Body-Con Now

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As with politics, gender and ordering a bunch of flowers (thanks, Flowerbx), in 2017 body-con means something entirely different to before.

Back in the day, form-flaunting garms equalled sex: Yasmin Le Bon and Gail Elliott smoking backstage in skintight Lycra minidresses dreamed up by Azzedine Alaïa; Elizabeth Hurley on the red carpet in the Nineties, Gisele in her skinny jeans and Brazilian micro-bikini, and the Kardashians’ bumsters and side boob.

More recently it has come to be associated with female empowerment - think of Beyoncé’s hyper-feminised onstage persona or Scarlett Johansson’s Black Widow character in The Avengers. Powerful, but still undeniably va-va-voom.

Today, body-conscious clothing has become a little more complicated and interesting. In fact, the general trend is towards being covered up. From Gucci’s walking bric-a-brac aesthetic to Valentino’s virginal necklines and hemlines to the current craze for oversize hoodies – fashion seems to be experiencing some kind of aversion to skin-baring.

But that’s not to say that the female form isn’t finding some kind of way to express itself beneath all those layers. (We’d like to show how all that clean eating is paying off, thank you very much.) It’s just that now we want to be a bit more subtle about it.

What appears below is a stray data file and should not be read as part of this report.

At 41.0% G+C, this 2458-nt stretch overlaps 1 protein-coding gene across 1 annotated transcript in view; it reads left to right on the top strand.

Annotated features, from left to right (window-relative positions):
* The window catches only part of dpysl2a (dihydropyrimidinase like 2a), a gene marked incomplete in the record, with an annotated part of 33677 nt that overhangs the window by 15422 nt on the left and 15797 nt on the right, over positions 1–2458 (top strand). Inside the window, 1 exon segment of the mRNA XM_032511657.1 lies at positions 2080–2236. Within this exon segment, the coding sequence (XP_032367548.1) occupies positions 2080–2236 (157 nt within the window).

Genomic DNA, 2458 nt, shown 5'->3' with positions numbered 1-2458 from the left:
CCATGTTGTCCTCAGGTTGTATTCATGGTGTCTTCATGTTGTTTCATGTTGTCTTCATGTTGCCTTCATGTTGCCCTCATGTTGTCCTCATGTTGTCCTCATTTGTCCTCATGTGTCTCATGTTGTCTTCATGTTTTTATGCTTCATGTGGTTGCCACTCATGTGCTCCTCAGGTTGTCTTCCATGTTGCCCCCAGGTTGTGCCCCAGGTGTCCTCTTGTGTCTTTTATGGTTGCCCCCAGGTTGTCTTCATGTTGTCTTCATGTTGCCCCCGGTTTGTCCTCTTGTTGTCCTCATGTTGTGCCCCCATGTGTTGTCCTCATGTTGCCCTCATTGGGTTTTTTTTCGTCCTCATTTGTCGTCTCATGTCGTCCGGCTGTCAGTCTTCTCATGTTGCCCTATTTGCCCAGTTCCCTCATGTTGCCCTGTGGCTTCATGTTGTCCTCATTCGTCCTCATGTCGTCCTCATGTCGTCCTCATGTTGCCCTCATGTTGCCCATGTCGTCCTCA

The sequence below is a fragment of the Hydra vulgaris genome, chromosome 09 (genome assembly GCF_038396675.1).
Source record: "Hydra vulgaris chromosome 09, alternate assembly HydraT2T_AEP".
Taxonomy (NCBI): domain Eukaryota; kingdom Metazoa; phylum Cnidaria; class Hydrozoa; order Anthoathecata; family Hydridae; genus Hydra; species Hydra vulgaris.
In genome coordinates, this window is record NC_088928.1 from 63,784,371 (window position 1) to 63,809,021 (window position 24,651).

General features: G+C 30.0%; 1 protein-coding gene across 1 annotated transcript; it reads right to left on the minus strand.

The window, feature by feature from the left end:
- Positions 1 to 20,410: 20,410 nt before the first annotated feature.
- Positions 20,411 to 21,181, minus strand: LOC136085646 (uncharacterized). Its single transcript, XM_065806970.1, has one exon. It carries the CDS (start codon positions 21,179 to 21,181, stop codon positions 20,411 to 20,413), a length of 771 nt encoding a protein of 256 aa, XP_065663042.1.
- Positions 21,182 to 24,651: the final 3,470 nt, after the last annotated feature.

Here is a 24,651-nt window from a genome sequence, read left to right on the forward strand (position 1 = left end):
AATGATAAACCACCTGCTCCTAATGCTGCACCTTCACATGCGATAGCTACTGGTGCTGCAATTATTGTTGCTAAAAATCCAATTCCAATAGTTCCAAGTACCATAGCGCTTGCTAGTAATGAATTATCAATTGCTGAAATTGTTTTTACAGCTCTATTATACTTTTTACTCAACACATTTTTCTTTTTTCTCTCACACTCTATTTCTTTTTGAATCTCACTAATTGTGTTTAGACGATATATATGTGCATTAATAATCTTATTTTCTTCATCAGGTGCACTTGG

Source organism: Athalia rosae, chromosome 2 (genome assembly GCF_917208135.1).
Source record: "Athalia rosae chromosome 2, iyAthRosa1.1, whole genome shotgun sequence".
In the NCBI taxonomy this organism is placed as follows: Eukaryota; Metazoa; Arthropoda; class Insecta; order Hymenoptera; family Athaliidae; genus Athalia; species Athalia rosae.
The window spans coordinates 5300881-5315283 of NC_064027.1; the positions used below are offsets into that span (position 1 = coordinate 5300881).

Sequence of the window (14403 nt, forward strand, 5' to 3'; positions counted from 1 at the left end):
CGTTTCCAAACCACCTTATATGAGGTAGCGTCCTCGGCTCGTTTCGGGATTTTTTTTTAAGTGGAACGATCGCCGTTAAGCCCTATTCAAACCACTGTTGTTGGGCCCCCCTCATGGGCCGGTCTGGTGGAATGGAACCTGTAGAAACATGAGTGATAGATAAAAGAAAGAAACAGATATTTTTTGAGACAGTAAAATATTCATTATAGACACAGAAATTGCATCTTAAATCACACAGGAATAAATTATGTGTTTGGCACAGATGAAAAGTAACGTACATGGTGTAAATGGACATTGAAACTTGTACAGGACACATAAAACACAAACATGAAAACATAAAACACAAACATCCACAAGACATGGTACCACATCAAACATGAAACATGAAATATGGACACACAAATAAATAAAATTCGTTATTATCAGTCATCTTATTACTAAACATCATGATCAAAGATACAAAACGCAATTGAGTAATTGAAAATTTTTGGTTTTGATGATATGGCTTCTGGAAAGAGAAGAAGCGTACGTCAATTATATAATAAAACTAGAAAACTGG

Think about Proenza Schouler’s geometric, modernist-inspired form-fitting knits; look at Julien Dossena’s body-caressing chainmail dresses for Paco Rabanne and Balenciaga’s unnaturally coloured disco leggings. Check out the autumn collection by of-the-moment label Koché, with clever body-hugging ruching in retina-burning neons. All of these brands are finding ways to showcase the female form in a way that feels modern and interesting without resorting to tired clichés.

The common thread is sensuality rather than overt sexiness, ease over discomfort, and also a focus on interesting details. In this look, modelled by Lexi Boling, fashion editor Kate Phelan has layered a ribbed dress over leggings by Colombian designer Esteban Cortazar, both of which stray from the norm with asymmetry and ruffle hems. The pinstripe oversize shirt, by Maison Margiela, comes emblazoned with daring sloganeering which exudes deconstructed coolness.

The message, loud and clear, is that using clothes to showcase your body never went away – it just had a little 2017 upgrade.

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